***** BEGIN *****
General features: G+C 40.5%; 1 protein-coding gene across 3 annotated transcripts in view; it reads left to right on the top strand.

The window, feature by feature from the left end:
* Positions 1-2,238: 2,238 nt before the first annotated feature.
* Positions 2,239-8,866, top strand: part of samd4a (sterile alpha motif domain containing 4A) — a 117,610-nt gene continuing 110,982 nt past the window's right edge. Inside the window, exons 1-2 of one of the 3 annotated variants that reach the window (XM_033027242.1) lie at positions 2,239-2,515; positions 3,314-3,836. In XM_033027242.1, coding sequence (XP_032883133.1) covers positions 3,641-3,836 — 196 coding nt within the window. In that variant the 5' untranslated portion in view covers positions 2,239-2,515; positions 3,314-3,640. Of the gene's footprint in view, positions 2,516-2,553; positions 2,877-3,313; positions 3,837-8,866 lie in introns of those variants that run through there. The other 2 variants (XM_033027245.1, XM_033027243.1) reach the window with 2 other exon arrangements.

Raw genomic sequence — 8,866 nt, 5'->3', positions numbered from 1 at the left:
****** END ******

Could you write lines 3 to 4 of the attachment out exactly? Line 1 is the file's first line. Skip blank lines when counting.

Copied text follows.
* Positions 1-2,238: 2,238 nt before the first annotated feature.
* Positions 2,239-8,866, top strand: part of samd4a (sterile alpha motif domain containing 4A) — a 117,610-nt gene continuing 110,982 nt past the window's right edge. Inside the window, exons 1-2 of one of the 3 annotated variants that reach the window (XM_033027242.1) lie at positions 2,239-2,515; positions 3,314-3,836. In XM_033027242.1, coding sequence (XP_032883133.1) covers positions 3,641-3,836 — 196 coding nt within the window. In that variant the 5' untranslated portion in view covers positions 2,239-2,515; positions 3,314-3,640. Of the gene's footprint in view, positions 2,516-2,553; positions 2,877-3,313; positions 3,837-8,866 lie in introns of those variants that run through there. The other 2 variants (XM_033027245.1, XM_033027243.1) reach the window with 2 other exon arrangements.